Putting money or assets in a trust can seem like a complicated process from the outside, especially if you don’t have any previous experience dealing with them. When your money or asset is placed in a trust, and certain conditions are met, you no longer own it. While this might seem like an undesirable situation to be in, there are good reasons to put some of your wealth in such a trust.
Because the money or asset you place in a trust is no longer technically yours, after seven years, it won’t count towards your inheritance tax bill should you die with the money in the trust. This is why trusts and inheritance tax planning go hand in hand. Many inheritance tax specialists will recommend trusts to their UK clients who want to reduce their inheritance tax bill.
An individual can put £325k into a trust within a 7-year period. Any amount put into a trust over this figure can result in a 20% inheritance tax liability, which is half the amount of the standard rate of inheritance tax of 40%. However, it’s also important to remember that a married couple are eligible to put £650k in between them tax free over the seven-year period.
What is a trust?
A trust is a legal structure that enables someone else to take ownership of your cash, property and investments. This transfer of ownership is designed to benefit a third party.
The role of the trustee is to oversee the trust and ensure that the assets assigned to it are managed appropriately. The Trust Deed can be written so the trustee has full powers of ownership, meaning they can buy, sell, and invest any of the assets held by the trust.
The beneficiary is the individual who benefits from the trust’s existence. In many cases, the beneficiary may be someone who is too young to look after the assets in the trust for themselves. Alternatively, they might be inexperienced in managing money and other assets, or there may be a group of beneficiaries you want to inherit, in which case inheritance tax planning advisors might suggest placing an inheritance into a trust. This way, the trustee can manage the assets and provide funds to the beneficiary as and when they are needed.
What does a trust do?
Provided certain conditions are met, the assets you place in a trust will no longer belong to you. This means, trusts can reduce inheritance tax. The key to understanding how this works is the transfer of ownership.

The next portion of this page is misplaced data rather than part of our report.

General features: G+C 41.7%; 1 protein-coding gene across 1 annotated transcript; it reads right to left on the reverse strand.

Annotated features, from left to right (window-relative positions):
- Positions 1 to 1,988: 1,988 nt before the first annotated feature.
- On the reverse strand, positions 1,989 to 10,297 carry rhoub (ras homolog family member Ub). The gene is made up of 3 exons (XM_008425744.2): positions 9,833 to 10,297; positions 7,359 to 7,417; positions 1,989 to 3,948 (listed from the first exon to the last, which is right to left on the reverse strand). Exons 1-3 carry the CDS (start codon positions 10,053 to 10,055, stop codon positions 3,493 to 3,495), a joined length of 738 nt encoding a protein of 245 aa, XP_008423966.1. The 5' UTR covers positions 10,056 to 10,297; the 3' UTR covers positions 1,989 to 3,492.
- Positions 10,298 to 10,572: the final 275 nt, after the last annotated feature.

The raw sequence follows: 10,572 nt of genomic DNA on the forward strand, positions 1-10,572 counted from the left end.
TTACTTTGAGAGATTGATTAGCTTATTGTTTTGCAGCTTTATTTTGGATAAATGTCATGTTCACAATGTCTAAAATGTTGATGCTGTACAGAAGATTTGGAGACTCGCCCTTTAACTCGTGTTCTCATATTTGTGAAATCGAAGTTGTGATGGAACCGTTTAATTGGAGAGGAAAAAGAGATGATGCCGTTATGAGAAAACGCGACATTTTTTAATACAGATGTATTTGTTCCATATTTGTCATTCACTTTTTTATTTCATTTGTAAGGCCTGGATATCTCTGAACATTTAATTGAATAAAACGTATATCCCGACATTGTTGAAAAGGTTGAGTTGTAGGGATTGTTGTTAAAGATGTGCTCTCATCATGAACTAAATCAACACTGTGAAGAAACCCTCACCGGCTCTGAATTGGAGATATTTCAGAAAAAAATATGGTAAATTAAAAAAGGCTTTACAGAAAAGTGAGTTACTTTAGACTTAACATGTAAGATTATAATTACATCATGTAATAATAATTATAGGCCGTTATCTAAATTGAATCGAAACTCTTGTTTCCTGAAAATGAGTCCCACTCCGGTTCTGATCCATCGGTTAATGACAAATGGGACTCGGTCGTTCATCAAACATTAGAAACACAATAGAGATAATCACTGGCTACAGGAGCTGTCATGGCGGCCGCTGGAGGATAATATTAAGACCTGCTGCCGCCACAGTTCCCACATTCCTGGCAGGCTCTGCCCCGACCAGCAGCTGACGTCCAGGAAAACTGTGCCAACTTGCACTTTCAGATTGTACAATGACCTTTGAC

For a UK domiciled person, when you die, all your assets are counted towards your inheritance tax bill unless covered by a relief or exemption. This bill needs to be paid before your assets can be distributed among your descendants and other beneficiaries. By placing some of your assets into a trust before your death, you can remove them from the equation.
What types of trust are there in the UK?
There are different types of trust available in the UK. To get the full benefits of a trust, you need to choose the right type to hold your assets.
Parents putting cash or assets into trust for their children under the age of 18 will be treated as still owning the cash and assets for both inheritance tax and income tax purposes until their children are 18.
A bare trust is the simplest form of trust. Bare trusts will simply hold assets until the beneficiary is over 18. Once a beneficiary is 18, they can take possession of the assets straight away.
Interest in possession trusts
An interest in possession trust is another popular choice for reducing inheritance tax. With this type of trust, the beneficiary receives income generated from assets held by the trust but can’t directly access those assets.
Discretionary trusts give the trustee complete control over how the assets within the trust are distributed. This option is popular among people leaving assets behind for their grandchildren, often with their children (the grandchildren’s parents) acting as trustees.
Contact us to discuss your trust options
Trusts are an effective way of reducing inheritance tax and ensuring that any assets you leave behind are distributed appropriately amongst your beneficiaries. If you are making plans for the inheritance you want to leave behind, you should speak to an inheritance tax advisor about the benefits of trusts.